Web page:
• Norah

      Good one, Anne.

    • Charli Mills

      Thanks, Anne! We had a good holiday and plenty of food with lots of vegetables and wild rice. I made a vegan pumpkin mouse with an almond flour crust and coconut “cream” and I also had plenty of Cool Whip for the pumpkin pies. Cool Whip is not a food, in fact, I think it’s made of grocery bags or milk cartons. It’s fake cream, but it’s vegan! I have too much of the buckaroo DNA to go meatless, though I buy meats conscientiously, like the Ferndale turkey. I enjoyed your clever title and precise characters, sticking to the quota count regardless of temptation.

  11. D. Avery @shiftnshake

    “Why ya grimacin’ Kid?”
    “I’m smilin’. They say smilin’ can change yer mindset. But I tell ya, Pal, I’m strugglin’ with Shorty’s 5 a day prompt.”
    “So keep smilin’. Five times a day.”
    “Hmm. Five laughs a day would be good an’ good for ya.”
    “Seriously! Contagious giggles, love those, almost as much as a real good belly laugh.”
    “Gotta be in the right company fer those. How ‘bout laughin’ aloud at yerself fer doin’ somethin’ stupid, or even fer doin’ somethin’ right?”
    “Yeah. I also like the ‘Ha!’ of revelation and recognition.”
    “Five laughs a day then. Ha!”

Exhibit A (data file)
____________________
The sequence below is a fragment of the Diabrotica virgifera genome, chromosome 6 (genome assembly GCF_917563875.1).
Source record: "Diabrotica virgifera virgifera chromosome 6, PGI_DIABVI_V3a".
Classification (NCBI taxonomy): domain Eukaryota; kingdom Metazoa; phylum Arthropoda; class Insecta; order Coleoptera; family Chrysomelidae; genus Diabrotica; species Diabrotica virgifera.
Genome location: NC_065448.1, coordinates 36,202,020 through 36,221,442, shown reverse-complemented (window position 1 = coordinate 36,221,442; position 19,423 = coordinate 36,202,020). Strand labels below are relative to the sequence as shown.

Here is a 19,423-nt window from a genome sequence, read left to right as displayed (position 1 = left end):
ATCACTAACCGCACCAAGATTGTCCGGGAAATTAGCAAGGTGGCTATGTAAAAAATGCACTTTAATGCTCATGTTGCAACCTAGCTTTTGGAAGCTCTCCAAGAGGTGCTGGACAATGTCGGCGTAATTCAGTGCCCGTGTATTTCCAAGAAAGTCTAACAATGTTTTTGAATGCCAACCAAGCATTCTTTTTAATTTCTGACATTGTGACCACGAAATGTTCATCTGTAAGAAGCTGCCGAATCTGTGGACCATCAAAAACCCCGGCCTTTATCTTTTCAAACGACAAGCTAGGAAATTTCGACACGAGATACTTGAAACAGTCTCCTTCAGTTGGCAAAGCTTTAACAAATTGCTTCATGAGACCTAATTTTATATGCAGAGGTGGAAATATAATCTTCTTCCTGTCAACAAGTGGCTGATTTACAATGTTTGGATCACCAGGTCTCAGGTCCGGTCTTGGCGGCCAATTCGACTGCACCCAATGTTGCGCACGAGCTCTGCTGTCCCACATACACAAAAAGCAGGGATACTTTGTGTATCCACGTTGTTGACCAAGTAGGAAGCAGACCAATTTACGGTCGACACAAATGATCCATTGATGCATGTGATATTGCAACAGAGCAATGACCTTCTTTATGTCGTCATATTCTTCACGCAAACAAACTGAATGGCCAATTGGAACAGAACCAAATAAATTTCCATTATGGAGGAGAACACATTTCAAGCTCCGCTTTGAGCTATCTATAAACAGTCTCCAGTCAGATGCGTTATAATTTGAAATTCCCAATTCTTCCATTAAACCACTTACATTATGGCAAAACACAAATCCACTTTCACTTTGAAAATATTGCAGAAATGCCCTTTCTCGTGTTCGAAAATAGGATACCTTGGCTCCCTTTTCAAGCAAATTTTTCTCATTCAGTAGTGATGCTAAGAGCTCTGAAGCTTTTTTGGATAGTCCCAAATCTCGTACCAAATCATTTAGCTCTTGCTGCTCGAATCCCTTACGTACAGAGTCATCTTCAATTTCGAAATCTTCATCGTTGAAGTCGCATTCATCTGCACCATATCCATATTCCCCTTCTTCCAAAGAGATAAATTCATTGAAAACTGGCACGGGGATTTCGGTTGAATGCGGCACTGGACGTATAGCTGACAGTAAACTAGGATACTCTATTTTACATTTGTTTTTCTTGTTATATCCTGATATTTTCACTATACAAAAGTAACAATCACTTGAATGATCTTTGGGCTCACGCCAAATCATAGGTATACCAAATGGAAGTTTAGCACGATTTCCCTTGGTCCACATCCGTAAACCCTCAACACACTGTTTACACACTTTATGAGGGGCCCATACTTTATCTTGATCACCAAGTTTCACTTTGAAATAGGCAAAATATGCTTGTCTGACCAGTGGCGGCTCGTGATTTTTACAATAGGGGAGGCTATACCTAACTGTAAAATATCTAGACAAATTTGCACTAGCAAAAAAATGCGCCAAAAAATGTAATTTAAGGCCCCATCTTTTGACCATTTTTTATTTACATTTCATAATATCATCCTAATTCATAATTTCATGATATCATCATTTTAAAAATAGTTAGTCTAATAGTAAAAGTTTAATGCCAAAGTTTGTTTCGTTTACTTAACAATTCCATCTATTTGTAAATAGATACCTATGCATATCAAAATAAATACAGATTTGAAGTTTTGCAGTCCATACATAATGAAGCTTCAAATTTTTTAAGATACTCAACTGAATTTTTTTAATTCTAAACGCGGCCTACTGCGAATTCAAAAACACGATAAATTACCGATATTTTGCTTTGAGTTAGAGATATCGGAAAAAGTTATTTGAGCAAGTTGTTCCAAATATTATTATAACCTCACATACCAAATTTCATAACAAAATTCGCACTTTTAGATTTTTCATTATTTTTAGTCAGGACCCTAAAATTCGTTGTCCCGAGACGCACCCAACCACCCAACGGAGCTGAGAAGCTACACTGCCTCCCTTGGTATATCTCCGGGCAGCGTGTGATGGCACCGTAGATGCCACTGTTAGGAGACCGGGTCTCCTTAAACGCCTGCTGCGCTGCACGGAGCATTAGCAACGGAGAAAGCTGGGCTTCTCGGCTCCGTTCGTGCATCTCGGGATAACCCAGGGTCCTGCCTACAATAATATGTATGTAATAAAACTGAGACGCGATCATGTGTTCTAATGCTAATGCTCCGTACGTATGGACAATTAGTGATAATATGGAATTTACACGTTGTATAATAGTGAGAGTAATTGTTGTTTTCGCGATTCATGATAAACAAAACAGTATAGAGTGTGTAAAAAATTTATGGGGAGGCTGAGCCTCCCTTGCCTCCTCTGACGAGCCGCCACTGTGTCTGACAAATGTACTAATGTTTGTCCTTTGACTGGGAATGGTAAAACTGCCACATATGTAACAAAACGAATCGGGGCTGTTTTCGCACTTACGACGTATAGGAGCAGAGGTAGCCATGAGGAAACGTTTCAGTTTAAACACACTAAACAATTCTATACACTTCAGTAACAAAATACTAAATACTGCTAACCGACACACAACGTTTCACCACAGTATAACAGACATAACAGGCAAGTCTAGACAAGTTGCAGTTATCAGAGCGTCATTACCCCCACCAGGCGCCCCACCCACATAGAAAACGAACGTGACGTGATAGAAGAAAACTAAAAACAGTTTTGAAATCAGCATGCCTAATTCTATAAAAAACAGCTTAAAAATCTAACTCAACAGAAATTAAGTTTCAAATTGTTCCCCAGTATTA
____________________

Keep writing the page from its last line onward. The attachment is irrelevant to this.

• Norah

      Five laughs a day is the minimum required! Thanks for adding to mine. 🙂

      • Charli Mills

        There are actually certified belly laugh yoga instructors!
        maybe we should bring one to the Ranch. But we all do well with the Ha! of revelation in the flash department. Fun new Ranch Yarn, D.!

  12. D. Avery @shiftnshake

    Charli Mills, I too often neglect to comment on your fine flashes, probably because of their location way up there tucked under the prompt and the post. While I was delighted with your flash this week, I must express my worry for you, having chickens as characters. What is genre is that, anyway, Chick Lit?

    • Liz H

      Chick Lit…Ha! Will have to chew on that a bit.
      Blueberries, fresh off the bush and still warm from the sun. Thanks for bringing back some good summer memories, Charli!

    • Norah

      You, the queen of chicken philosophy, comment on someone else’s use of chicken characters! I’ll have to cross the road and have a think about that. Ha! Chick lit indeed.

    • Charli Mills

      Thanks for the belly laugh — Chick Lit! Yup, that’s Chick Lit under the sub genre of Ranch.

    • Liz H

      Oof! Rat-catching is a tough life…

      • anuragbakhshi

        As my favorite TV characters Phineas and Ferb would say, ‘Yes, yes it is!’ Thank you so much Liz.

    • Charli Mills

      Welcome to Carrot Ranch! Your character got his quota, five is five!

    • julespaige

      That second list sounds like what I do! 🙂